Georgia Gov. Brian Kemp says ill-fated attempts by state Republicans to call a special session to remove Fulton County District Attorney Fani Willis are not going to work.
Kemp made the comments during a press conference on Thursday, saying it has nothing to do with his personal feelings surrounding the district attorney's case against former President Trump.
"Up to this point, I have not seen any evidence that DA Willis's actions or lack thereof warrant action by the prosecuting attorney oversight commission. As long as I'm governor, we are going to follow the law and the Constitution — regardless of who it helps politically," Kemp said.
In a letter to the governor filed earlier this month, State Sen. Colton Moore claimed to have the support of "3/5 of each respective house" in the state legislature regarding his efforts to impeach Willis.
Moore, in a statement to Fox News Digital, later admitted that the statement in the letter alluding to having a majority in both houses was not accurate.
"We have a law in the state of Georgia that clearly outlines the legal steps that can be taken if constituents believe their local prosecutors are violating their oath by engaging in unethical or illegal behavior," Kemp said Thursday at the press conference.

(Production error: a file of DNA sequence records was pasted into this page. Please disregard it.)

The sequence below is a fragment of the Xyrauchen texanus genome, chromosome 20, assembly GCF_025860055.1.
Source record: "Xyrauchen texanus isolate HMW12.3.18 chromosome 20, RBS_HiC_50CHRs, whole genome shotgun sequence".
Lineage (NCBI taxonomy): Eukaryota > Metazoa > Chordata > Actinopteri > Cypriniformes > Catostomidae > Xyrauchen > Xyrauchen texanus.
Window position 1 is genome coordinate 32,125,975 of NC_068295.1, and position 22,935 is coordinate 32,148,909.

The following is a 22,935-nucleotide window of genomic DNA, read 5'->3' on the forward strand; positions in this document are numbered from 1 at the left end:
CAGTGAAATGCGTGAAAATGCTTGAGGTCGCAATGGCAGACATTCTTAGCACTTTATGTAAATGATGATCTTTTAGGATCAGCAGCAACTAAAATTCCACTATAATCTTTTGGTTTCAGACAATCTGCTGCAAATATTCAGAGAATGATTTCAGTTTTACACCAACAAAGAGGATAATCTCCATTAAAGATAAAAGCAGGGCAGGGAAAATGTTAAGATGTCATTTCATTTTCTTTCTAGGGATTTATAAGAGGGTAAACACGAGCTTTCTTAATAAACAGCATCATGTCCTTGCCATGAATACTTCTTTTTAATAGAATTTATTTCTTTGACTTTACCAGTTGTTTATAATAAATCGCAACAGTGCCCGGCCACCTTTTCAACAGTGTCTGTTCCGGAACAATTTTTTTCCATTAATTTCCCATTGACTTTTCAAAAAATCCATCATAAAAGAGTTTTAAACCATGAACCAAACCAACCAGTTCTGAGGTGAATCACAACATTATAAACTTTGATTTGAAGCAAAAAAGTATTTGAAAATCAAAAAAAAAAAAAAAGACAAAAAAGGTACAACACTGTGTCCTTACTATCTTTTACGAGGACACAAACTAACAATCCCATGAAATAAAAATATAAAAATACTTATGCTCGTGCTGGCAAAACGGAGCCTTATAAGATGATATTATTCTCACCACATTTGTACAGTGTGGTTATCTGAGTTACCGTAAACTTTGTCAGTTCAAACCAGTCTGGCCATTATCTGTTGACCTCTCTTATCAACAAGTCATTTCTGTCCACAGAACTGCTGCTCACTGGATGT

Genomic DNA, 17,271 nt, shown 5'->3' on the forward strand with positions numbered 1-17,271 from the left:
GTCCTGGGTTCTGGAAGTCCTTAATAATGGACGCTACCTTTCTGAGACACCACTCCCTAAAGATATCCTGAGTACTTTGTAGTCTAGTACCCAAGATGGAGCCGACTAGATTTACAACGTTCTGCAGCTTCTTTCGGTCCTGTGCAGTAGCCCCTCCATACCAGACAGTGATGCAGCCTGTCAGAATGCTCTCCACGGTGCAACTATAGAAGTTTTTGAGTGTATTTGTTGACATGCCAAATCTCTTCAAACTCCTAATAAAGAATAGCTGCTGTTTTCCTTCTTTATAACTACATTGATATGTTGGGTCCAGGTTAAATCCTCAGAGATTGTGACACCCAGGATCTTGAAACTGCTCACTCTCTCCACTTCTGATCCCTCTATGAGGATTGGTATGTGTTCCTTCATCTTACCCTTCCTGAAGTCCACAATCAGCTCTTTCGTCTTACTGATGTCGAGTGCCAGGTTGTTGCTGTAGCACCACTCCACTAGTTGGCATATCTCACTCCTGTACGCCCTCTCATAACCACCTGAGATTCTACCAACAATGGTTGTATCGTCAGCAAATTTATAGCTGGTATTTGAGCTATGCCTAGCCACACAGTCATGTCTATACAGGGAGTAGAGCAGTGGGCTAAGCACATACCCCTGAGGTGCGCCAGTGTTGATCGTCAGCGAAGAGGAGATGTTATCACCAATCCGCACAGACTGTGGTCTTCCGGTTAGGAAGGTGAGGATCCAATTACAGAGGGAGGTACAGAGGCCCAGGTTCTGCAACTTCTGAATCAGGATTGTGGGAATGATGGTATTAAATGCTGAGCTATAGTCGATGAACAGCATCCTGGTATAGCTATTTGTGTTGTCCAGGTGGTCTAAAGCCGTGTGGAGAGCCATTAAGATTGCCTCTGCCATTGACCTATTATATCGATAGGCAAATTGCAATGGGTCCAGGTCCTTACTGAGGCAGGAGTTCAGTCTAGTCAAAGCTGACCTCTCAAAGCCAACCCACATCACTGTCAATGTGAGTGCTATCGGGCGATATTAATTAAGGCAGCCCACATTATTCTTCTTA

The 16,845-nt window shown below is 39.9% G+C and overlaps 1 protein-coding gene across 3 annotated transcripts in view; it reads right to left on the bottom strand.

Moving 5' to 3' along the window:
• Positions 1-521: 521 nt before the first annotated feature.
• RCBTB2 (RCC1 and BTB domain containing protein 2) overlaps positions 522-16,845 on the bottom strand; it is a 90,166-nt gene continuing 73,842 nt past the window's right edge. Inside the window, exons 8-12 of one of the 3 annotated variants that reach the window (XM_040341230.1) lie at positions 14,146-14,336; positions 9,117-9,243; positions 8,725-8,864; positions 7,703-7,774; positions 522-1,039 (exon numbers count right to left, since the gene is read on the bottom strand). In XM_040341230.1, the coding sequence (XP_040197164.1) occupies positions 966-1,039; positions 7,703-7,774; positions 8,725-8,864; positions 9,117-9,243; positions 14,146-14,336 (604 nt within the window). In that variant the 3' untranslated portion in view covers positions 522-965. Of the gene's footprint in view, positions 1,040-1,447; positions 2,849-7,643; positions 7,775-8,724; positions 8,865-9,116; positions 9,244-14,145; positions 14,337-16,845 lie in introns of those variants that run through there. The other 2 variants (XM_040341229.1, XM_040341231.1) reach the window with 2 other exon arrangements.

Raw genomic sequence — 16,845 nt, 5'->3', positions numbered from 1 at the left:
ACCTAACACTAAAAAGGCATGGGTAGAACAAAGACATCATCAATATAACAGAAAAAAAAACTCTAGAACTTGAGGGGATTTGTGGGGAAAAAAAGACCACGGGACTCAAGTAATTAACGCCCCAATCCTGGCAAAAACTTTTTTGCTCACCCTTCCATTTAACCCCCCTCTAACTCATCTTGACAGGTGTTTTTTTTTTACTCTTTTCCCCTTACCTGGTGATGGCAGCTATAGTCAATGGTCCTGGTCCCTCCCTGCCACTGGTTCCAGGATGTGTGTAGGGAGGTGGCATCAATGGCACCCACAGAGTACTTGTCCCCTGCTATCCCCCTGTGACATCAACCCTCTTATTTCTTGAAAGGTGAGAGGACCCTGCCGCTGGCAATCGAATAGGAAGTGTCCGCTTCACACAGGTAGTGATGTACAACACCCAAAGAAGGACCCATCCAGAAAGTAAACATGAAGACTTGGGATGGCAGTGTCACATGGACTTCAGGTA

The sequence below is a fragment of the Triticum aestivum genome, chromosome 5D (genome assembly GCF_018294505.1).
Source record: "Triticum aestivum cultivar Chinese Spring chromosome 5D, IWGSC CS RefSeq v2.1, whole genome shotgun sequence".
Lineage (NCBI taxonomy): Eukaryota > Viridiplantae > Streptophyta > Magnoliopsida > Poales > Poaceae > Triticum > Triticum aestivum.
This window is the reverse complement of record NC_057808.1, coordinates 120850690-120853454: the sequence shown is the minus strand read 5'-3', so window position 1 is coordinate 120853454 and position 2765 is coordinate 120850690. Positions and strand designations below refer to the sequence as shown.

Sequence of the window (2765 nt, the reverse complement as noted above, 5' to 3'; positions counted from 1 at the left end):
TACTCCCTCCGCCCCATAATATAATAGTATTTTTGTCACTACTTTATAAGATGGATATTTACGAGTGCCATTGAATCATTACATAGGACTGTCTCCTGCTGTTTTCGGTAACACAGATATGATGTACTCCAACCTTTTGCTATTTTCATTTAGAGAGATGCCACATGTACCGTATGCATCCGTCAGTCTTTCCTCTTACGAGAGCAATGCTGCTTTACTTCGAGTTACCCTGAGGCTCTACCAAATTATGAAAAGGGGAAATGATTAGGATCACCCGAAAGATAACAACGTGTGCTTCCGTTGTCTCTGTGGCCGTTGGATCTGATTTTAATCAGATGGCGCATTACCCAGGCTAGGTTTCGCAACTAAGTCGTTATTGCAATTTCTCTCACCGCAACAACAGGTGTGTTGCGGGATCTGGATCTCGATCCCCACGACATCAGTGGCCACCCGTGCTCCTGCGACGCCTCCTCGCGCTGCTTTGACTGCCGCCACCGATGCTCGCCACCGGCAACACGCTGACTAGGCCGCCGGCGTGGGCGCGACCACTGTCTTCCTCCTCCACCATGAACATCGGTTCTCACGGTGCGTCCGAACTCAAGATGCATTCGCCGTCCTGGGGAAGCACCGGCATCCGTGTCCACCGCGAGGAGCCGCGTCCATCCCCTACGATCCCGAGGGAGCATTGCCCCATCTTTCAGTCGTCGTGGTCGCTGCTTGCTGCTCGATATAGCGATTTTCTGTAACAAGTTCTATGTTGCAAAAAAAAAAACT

Since Moore's stunt, other state Republicans have demanded similar obstructions to the Georgia case against Trump with similar lack of success.
Willis filed a motion Tuesday afternoon asking the Fulton County, Georgia, judge presiding over the case against former President Trump and 18 others to expedite the trial.
All 19 defendants – Trump, former White House chief of staff Mark Meadows, his former attorneys Rudy Giuliani, Sidney Powell, Jenna Ellis, Kenneth Chesebro, and others – are being tried together on charges related to Georgia’s Racketeer Influenced and Corrupt Organizations (RICO) Act.
Willis’ motion asks that the defendants be given a deadline to be able to sever themselves from the larger case.
"The State of Georgia further respectfully requests that the Court set a deadline for any Defendant wishing to file a motion to sever, allow the parties, including the State of Georgia, sufficient time to brief the severance issue, and hold a hearing on any filed motion to sever so that the Court may consider the factors set forth in Cain and its progeny, as required by Georgia law," the motion states.
Fox News Digital's Jessica Chasmar contributed to this report.